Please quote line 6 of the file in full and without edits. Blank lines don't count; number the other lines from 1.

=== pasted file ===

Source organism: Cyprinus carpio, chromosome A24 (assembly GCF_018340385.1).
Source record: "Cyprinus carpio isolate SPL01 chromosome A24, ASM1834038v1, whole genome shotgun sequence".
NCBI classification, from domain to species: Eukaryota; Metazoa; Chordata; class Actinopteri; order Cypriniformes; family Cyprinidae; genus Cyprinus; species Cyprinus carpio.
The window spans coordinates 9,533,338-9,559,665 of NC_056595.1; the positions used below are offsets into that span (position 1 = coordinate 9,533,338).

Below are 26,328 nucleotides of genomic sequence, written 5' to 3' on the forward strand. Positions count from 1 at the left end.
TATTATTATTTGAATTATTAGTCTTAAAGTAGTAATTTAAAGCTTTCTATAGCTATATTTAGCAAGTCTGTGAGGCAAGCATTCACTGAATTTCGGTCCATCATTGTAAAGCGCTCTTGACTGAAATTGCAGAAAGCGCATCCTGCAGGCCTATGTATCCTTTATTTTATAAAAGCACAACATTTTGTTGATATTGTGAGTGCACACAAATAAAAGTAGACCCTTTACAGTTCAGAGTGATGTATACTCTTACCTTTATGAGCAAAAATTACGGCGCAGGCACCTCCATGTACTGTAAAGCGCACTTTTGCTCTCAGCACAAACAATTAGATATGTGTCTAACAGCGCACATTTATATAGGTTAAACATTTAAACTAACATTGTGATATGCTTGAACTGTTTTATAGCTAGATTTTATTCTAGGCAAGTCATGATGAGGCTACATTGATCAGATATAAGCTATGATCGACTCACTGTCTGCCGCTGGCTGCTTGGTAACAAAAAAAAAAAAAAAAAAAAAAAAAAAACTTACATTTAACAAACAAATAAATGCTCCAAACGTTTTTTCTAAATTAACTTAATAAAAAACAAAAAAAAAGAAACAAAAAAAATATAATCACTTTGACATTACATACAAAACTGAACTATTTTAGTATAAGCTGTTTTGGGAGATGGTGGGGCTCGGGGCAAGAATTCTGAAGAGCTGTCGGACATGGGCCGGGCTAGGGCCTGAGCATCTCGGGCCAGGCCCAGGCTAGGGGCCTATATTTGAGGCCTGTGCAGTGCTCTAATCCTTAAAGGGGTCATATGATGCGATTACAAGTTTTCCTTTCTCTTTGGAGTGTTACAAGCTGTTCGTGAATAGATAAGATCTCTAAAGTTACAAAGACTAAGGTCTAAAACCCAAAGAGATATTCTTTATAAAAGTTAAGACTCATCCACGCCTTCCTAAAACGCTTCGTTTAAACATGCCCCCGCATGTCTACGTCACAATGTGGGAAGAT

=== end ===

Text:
TATTATTATTTGAATTATTAGTCTTAAAGTAGTAATTTAAAGCTTTCTATAGCTATATTTAGCAAGTCTGTGAGGCAAGCATTCACTGAATTTCGGTCCATCATTGTAAAGCGCTCTTGACTGAAATTGCAGAAAGCGCATCCTGCAGGCCTATGTATCCTTTATTTTATAAAAGCACAACATTTTGTTGATATTGTGAGTGCACACAAATAAAAGTAGACCCTTTACAGTTCAGAGTGATGTATACTCTTACCTTTATGAGCAAAAATTACGGCGCAGGCACCTCCATGTACTGTAAAGCGCACTTTTGCTCTCAGCACAAACAATTAGATATGTGTCTAACAGCGCACATTTATATAGGTTAAACATTTAAACTAACATTGTGATATGCTTGAACTGTTTTATAGCTAGATTTTATTCTAGGCAAGTCATGATGAGGCTACATTGATCAGATATAAGCTATGATCGACTCACTGTCTGCCGCTGGCTGCTTGGTAACAAAAAAAAAAAAAAAAAAAAAAAAAAAACTTACATTTAACAAACAAATAAATGCTCCAAACGTTTTTTCTAAATTAACTTAATAAAAAACAAAAAAAAAGAAACAAAAAAAATATAATCACTTTGACATTACATACAAAACTGAACTATTTTAGTATAAGCTGTTTTGGGAGATGGTGGGGCTCGGGGCAAGAATTCTGAAGAGCTGTCGGACATGGGCCGGGCTAGGGCCTGAGCATCTCGGGCCAGGCCCAGGCTAGGGGCCTATATTTGAGGCCTGTGCAGTGCTCTAATCCTTAAAGGGGTCATATGATGCGATTACAAGTTTTCCTTTCTCTTTGGAGTGTTACAAGCTGTTCGTGAATAGATAAGATCTCTAAAGTTACAAAGACTAAGGTCTAAAACCCAAAGAGATATTCTTTATAAAAGTTAAGACTCATCCACGCCTTCCTAAAACGCTTCGTTTAAACATGCCCCCGCATGTCTACGTCACAATGTGGGAAGAT